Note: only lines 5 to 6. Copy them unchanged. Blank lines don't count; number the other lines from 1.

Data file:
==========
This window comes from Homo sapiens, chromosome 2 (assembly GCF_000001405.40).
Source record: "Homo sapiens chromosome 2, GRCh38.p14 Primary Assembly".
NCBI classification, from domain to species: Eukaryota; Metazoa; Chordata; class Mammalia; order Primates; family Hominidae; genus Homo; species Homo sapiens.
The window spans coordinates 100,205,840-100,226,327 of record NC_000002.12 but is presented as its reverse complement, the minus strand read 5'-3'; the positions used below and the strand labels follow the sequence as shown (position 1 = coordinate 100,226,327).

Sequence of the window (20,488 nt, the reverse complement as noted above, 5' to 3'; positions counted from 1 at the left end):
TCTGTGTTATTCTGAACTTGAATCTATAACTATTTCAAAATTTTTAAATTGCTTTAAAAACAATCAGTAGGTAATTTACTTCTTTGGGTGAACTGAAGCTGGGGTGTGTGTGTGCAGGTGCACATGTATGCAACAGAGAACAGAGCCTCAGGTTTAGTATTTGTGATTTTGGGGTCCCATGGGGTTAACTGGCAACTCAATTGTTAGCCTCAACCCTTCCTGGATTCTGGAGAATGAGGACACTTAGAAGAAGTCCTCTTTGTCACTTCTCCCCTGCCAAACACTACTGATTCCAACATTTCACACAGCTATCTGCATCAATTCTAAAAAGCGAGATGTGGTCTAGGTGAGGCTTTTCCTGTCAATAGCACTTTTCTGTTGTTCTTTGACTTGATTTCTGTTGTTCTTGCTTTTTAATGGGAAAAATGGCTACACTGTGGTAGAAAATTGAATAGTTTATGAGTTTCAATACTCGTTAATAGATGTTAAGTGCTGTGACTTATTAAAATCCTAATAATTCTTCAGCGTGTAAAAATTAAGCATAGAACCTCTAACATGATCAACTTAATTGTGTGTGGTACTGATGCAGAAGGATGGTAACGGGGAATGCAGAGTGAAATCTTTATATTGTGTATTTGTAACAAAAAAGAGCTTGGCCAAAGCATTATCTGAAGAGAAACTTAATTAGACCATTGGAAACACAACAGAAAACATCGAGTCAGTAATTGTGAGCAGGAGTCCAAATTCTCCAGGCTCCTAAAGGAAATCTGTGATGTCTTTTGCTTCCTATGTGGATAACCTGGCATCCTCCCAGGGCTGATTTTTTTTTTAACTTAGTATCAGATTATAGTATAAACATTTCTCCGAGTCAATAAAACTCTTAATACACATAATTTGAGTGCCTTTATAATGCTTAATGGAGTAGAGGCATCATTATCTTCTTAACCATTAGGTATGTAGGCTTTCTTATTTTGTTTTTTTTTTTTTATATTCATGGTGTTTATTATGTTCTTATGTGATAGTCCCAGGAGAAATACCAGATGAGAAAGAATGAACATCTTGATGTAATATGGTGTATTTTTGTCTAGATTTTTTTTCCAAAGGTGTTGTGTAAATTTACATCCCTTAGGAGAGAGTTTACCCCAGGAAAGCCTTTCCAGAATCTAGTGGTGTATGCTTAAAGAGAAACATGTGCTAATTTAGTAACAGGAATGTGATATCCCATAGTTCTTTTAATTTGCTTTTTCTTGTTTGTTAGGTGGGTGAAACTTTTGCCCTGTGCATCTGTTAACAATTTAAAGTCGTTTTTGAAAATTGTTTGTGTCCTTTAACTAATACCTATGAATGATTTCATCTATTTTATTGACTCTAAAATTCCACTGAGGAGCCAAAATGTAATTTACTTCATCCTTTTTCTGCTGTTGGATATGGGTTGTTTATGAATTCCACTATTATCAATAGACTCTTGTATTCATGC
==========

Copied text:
Sequence of the window (20,488 nt, the reverse complement as noted above, 5' to 3'; positions counted from 1 at the left end):
TCTGTGTTATTCTGAACTTGAATCTATAACTATTTCAAAATTTTTAAATTGCTTTAAAAACAATCAGTAGGTAATTTACTTCTTTGGGTGAACTGAAGCTGGGGTGTGTGTGTGCAGGTGCACATGTATGCAACAGAGAACAGAGCCTCAGGTTTAGTATTTGTGATTTTGGGGTCCCATGGGGTTAACTGGCAACTCAATTGTTAGCCTCAACCCTTCCTGGATTCTGGAGAATGAGGACACTTAGAAGAAGTCCTCTTTGTCACTTCTCCCCTGCCAAACACTACTGATTCCAACATTTCACACAGCTATCTGCATCAATTCTAAAAAGCGAGATGTGGTCTAGGTGAGGCTTTTCCTGTCAATAGCACTTTTCTGTTGTTCTTTGACTTGATTTCTGTTGTTCTTGCTTTTTAATGGGAAAAATGGCTACACTGTGGTAGAAAATTGAATAGTTTATGAGTTTCAATACTCGTTAATAGATGTTAAGTGCTGTGACTTATTAAAATCCTAATAATTCTTCAGCGTGTAAAAATTAAGCATAGAACCTCTAACATGATCAACTTAATTGTGTGTGGTACTGATGCAGAAGGATGGTAACGGGGAATGCAGAGTGAAATCTTTATATTGTGTATTTGTAACAAAAAAGAGCTTGGCCAAAGCATTATCTGAAGAGAAACTTAATTAGACCATTGGAAACACAACAGAAAACATCGAGTCAGTAATTGTGAGCAGGAGTCCAAATTCTCCAGGCTCCTAAAGGAAATCTGTGATGTCTTTTGCTTCCTATGTGGATAACCTGGCATCCTCCCAGGGCTGATTTTTTTTTTAACTTAGTATCAGATTATAGTATAAACATTTCTCCGAGTCAATAAAACTCTTAATACACATAATTTGAGTGCCTTTATAATGCTTAATGGAGTAGAGGCATCATTATCTTCTTAACCATTAGGTATGTAGGCTTTCTTATTTTGTTTTTTTTTTTTTATATTCATGGTGTTTATTATGTTCTTATGTGATAGTCCCAGGAGAAATACCAGATGAGAAAGAATGAACATCTTGATGTAATATGGTGTATTTTTGTCTAGATTTTTTTTCCAAAGGTGTTGTGTAAATTTACATCCCTTAGGAGAGAGTTTACCCCAGGAAAGCCTTTCCAGAATCTAGTGGTGTATGCTTAAAGAGAAACATGTGCTAATTTAGTAACAGGAATGTGATATCCCATAGTTCTTTTAATTTGCTTTTTCTTGTTTGTTAGGTGGGTGAAACTTTTGCCCTGTGCATCTGTTAACAATTTAAAGTCGTTTTTGAAAATTGTTTGTGTCCTTTAACTAATACCTATGAATGATTTCATCTATTTTATTGACTCTAAAATTCCACTGAGGAGCCAAAATGTAATTTACTTCATCCTTTTTCTGCTGTTGGATATGGGTTGTTTATGAATTCCACTATTATCAATAGACTCTTGTATTCATGC